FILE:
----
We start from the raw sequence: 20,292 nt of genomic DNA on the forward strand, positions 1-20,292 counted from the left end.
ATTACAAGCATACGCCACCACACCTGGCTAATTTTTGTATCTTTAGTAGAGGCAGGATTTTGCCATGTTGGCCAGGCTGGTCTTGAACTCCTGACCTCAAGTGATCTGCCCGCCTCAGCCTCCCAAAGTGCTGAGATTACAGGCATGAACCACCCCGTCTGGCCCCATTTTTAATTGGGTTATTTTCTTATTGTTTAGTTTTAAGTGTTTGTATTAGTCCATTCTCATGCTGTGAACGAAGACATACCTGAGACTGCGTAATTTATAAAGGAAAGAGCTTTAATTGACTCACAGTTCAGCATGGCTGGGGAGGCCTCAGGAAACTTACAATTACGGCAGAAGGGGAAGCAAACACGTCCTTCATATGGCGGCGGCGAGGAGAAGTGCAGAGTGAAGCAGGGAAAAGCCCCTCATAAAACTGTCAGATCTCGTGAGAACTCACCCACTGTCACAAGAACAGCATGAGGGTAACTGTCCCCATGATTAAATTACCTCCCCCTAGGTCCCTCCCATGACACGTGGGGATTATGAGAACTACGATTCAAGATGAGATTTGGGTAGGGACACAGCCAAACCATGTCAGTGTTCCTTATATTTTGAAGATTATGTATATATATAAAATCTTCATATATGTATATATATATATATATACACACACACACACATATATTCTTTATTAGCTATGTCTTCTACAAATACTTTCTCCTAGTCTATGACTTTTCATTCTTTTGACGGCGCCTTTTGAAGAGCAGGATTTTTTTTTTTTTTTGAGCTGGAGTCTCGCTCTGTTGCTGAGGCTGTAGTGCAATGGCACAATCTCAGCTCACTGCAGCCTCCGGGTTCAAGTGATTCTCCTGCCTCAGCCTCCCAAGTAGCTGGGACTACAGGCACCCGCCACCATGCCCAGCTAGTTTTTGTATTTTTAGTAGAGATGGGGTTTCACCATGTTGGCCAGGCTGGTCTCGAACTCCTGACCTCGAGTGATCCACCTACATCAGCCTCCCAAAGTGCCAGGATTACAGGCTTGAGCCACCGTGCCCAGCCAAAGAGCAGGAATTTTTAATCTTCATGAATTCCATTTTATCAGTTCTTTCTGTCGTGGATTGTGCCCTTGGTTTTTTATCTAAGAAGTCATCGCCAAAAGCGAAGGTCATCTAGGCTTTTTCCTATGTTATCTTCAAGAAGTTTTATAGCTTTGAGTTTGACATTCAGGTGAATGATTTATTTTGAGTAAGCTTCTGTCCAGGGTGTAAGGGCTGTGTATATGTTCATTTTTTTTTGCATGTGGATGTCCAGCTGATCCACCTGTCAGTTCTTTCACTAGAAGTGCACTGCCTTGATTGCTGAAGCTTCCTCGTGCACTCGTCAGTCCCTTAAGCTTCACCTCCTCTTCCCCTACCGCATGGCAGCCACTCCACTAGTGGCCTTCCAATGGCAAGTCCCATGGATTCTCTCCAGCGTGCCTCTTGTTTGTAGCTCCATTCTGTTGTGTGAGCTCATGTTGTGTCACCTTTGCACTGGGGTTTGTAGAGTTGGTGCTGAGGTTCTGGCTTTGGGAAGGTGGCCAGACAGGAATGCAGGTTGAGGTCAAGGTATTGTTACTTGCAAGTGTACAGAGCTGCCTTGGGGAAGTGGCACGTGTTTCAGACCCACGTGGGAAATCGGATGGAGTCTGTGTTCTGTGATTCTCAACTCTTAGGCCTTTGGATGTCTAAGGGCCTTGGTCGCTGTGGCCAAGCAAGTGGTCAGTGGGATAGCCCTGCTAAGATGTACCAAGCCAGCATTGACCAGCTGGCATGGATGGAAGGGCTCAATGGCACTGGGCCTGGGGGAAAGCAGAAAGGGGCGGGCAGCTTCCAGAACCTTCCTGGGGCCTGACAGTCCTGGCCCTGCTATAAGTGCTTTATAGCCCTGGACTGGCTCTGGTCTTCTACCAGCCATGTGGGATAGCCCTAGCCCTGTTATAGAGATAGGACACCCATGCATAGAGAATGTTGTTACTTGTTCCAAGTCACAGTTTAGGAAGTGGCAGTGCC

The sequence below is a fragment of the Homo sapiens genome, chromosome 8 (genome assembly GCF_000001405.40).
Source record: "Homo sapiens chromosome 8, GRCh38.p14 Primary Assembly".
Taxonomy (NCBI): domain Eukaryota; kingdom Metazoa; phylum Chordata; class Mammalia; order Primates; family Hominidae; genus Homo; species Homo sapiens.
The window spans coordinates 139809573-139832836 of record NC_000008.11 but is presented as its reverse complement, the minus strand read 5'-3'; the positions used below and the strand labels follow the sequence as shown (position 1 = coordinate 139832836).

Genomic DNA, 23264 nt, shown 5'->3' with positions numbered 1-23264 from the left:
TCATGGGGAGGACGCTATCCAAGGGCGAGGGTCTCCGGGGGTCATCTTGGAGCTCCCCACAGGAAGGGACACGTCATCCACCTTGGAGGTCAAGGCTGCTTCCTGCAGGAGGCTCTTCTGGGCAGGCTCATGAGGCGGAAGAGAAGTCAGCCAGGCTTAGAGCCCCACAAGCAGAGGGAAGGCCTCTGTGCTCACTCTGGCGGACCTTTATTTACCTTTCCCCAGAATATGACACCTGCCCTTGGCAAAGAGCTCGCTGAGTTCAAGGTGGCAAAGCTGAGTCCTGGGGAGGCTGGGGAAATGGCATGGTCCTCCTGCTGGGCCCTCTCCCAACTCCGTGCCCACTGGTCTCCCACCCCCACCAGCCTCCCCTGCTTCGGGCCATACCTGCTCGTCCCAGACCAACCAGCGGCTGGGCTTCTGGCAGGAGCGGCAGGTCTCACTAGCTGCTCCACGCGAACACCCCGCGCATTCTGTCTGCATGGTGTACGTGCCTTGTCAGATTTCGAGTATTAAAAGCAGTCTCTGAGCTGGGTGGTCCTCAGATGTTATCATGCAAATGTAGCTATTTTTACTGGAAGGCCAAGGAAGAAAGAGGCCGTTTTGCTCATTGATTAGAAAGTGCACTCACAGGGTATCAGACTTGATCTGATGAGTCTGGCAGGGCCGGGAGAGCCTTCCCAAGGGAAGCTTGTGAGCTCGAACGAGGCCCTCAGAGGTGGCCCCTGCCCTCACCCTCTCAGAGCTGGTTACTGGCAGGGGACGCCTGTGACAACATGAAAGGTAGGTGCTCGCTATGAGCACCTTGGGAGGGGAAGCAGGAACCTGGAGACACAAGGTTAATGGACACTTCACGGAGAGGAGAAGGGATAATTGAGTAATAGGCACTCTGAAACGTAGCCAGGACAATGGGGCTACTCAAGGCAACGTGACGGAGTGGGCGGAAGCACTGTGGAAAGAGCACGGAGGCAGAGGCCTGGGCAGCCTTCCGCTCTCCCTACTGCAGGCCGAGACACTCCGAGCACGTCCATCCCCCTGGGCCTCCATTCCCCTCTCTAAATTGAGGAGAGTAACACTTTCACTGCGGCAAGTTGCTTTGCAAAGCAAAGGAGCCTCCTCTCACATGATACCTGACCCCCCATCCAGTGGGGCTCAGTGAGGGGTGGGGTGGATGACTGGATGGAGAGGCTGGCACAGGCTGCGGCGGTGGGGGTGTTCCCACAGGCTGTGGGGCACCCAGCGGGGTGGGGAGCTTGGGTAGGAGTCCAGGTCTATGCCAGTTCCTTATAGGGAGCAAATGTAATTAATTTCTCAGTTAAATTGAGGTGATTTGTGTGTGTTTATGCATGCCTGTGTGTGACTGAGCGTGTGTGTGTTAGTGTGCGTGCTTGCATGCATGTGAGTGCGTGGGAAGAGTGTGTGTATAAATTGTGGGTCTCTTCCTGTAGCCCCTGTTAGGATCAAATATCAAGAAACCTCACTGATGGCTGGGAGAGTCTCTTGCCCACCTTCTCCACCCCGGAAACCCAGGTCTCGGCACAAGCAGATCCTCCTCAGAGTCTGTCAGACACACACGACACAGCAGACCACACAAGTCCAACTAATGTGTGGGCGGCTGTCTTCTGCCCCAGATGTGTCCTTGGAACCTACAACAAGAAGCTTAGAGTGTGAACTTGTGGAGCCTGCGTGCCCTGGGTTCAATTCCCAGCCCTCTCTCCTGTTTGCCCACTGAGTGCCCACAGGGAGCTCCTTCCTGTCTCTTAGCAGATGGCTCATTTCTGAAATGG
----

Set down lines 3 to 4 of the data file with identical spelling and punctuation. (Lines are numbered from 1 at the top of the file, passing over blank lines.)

The sequence below is a fragment of the Homo sapiens genome, chromosome 8 (genome assembly GCF_000001405.40).
Source record: "Homo sapiens chromosome 8, GRCh38.p14 Primary Assembly".